The best of EcoWatch, right in your inbox. Sign up for our email newsletter!
120 Companies Win 'Best for the World' Ranking
While many businesses get a bad reputation for putting profit above everything, including the survival of the planet, others are starting to think differently. B Lab is a nonprofit organization that encourages businesses to consider the welfare of their employees, their communities and the environment as well as their bottom line, certifying businesses as "B Corporations."
"These companies use the power of business to solve social and environmental problems and have met rigorous standards of social and environmental performance, accountability and transparency," B Lab says. It describes itself as the equivalent of Fair Trade for coffee or USDA Organic certification for milk, separating companies that are merely marketing themselves as socially and environmentally friendly from those that are doing the actual work.
One of the ways it encourages its member companies to maintain these high standards is through its annual Best for the World awards, now in their fourth year. The awards recognize the companies that had the most positive social and economic impact in the past year. The list honored 120 of its 1,200 member B Corporations in the overall category as well as in categories for worker, community and environmental impact, citing a total of 350 companies among the various categories. They represent the top 10 percent of B Corporations for each category.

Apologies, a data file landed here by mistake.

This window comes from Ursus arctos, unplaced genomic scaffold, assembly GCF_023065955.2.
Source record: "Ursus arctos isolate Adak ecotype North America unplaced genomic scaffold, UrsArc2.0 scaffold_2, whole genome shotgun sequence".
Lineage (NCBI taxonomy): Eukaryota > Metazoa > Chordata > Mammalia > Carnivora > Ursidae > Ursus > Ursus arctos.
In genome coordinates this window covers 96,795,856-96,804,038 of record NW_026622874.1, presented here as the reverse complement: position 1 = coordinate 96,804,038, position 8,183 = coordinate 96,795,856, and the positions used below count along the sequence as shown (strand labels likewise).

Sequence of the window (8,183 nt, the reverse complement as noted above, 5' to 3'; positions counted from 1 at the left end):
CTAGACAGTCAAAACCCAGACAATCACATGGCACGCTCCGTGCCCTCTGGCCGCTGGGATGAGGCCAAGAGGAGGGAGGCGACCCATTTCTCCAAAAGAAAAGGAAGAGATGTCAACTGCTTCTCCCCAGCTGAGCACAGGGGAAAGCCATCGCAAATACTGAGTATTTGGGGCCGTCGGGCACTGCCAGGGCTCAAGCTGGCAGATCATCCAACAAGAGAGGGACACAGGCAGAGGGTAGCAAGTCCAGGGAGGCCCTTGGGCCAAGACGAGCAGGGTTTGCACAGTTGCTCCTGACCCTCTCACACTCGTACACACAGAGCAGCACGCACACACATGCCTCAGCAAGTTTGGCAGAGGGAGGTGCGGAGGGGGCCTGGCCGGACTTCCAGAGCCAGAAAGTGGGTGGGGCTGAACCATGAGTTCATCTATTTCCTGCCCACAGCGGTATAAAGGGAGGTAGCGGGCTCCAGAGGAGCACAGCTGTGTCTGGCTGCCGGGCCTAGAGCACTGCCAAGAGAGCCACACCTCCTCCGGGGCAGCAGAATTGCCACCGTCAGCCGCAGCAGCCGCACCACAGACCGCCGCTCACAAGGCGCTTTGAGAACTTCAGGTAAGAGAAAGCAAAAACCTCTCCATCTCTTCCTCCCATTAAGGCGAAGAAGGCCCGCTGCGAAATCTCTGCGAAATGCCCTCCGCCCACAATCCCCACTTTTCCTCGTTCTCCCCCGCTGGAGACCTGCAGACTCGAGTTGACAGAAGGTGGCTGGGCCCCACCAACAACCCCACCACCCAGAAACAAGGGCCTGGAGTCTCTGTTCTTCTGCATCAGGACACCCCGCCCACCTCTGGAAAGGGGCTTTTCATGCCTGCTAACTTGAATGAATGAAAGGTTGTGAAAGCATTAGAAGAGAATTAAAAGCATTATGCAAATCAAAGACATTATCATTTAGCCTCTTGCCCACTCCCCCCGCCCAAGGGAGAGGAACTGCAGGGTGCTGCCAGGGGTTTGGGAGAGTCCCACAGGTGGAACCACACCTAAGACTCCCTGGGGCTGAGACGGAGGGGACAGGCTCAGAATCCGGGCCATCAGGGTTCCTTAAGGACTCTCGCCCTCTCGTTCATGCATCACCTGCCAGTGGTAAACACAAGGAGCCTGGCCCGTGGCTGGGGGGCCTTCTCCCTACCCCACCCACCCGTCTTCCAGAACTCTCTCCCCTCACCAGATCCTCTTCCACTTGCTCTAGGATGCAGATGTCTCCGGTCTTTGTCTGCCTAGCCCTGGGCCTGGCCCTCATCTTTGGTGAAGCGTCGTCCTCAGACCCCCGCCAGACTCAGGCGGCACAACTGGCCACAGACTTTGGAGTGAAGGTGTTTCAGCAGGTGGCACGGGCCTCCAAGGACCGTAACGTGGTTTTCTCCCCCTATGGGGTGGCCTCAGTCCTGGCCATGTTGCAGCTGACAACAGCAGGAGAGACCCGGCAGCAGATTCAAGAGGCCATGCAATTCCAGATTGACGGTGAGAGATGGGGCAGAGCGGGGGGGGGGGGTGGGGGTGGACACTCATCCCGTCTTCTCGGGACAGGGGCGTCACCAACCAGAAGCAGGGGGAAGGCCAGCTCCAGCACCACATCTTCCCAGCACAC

In the Best for the Environment category, 116 companies were cited, up from 84 last year. They ranged from sole proprietorships and micro-enterprises (one to nine employees) to mid-sized businesses (more than 50 employees) like California's Falcon Waterfree Technologies and Method Products, and Vermont's Seventh Generation. Though most were in the U.S., they also came from countries such as Canada, Italy, the Netherlands, Colombia, Chile, Brazil, Argentina, Australia, Kenya and China. And while many are involved directly in sustainability services and products such as renewable energy or waste management, the list also include companies whose business is travel, apparel, personal care, IT, sporting goods, travel, and food and beverage, but who see a connection between environmental sustainability and the core business.
Among the companies honored in the environment category was Fort Collins, Colorado's New Belgium Brewing Company, the third largest craft brewery in the U.S. The employee-owned, mid-sized business has been on the Best for the Environment list for the past three years, thanks to what B Lab describes as its "near-obsession with waste reduction, energy savings and water usage." Both its original Colorado brewery and the one it's building in Asheville, North Carolina are reclaimed brownfield sites.
“We have an additional program where we tax ourselves for all the additional, non-renewable energy we buy,” said New Belgium's assistant director of sustainability Katie Wallace. “We put the money toward our future renewable energy projects. We actually opened up a portion of that tax fund and are inviting our coworkers to submit their ideas for how to use that money. Many of our best ideas come from our coworkers in the brewery and warehouse," said Wallace. "By committing to involving them, we get so much more than we would if it were just a few of us up here at our desks.”